These photos are from recent masses in honor of Our Lady of Guadalupe. I had the great honor of serving as a pastoral musician for both of these celebrations.

The first mass was held in Dec. 11th at St. Alfred parish in Taylor. The procession began and went through St. Alfred school. You know, that school building is a lot larger than she looks from Telegraph Road! The school children had adorned the halls with "Ojo de Dios" and "Papel Cortado," as well as with other fine art work.

We processed through the halls with the parish’s deacon carrying the image of Our Lady. The community sang "Las Apariciones Guadalupnanas" and ended the procession with "Las Manañitas a la Virgen de Guadalupe."

It really was a wonderful celebration with the parish’s newly formed Spanish choir. Kudos to Teresa P. for organizing the choir. Congrats, Tere, on the parish’s newest little Guadalupana!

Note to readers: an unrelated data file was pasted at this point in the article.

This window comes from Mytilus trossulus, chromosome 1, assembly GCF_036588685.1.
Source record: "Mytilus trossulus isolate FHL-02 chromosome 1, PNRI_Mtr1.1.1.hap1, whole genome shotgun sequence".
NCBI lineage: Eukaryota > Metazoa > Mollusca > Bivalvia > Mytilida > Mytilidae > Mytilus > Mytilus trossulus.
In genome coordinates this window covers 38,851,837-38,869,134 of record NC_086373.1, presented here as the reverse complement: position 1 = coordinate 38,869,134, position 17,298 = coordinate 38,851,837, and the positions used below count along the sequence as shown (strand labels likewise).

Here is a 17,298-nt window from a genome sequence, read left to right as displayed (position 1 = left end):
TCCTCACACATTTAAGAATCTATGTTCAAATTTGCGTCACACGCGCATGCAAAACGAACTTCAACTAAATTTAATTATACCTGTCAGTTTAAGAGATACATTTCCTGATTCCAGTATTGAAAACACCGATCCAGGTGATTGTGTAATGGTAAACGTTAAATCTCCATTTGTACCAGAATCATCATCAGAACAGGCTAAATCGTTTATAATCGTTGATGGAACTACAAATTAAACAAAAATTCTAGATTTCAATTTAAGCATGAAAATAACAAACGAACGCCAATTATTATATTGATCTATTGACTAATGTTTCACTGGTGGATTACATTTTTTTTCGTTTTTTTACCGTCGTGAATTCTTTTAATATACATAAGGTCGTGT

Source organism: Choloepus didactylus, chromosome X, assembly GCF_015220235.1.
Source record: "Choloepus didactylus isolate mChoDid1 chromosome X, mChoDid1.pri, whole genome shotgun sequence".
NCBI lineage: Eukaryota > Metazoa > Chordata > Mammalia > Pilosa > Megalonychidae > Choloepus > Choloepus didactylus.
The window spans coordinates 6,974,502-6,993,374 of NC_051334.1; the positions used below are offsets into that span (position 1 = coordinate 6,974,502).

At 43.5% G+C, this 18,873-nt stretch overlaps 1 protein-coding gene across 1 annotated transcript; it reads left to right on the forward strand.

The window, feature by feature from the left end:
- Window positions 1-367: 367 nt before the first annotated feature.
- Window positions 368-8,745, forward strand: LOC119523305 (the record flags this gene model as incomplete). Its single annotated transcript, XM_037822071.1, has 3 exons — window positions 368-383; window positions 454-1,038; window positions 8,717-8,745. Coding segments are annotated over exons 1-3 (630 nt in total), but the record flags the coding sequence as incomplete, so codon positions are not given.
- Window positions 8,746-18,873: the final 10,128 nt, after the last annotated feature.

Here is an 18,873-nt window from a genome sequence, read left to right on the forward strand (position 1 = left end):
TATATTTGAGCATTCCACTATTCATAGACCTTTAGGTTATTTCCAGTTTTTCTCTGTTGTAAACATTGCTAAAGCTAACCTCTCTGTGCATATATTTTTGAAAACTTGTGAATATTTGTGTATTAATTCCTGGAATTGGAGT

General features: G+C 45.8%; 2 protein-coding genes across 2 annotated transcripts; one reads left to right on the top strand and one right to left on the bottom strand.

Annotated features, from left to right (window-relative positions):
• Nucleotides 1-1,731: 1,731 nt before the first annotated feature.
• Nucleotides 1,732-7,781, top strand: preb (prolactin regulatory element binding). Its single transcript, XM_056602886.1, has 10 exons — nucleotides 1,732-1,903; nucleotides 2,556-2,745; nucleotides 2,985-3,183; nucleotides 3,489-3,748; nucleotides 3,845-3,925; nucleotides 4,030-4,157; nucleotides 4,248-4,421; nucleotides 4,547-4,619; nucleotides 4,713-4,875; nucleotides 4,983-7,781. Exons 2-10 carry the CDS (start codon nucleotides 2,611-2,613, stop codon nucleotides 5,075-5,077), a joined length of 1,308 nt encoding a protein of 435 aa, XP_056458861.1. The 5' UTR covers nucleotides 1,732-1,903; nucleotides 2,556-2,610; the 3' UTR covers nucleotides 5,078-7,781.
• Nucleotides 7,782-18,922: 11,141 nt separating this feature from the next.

The second celebration I had the honor of serving for was held on Dec. 12th at Detroit’s Most Holy Trinity Parish. Located in Corktown, this historic church is one of the most beautiful in the City of Detroit. The acoustics are phenomenal. The stations of the cross are huge and beautiful paintings. Trinity houses many lovely statutes, including one of St. Patrick. (This parish is THE place to be for St. Patrick’s Day Mass!)

The organ itself is one of the oldest pipe organs in the city. . . .The couplers on that instrument can offer a challenging touch to those of use who are so accustomed to playing electronic organs! Yes, it’s a beautiful instrument indeed there at Most Holy Trinity!

The Guadalupe celebration at Most Holy Trinity was bilingual. And I must say, Fr. Russ really does have a way with bilingual celebrations as these can challenge even the best of presidors.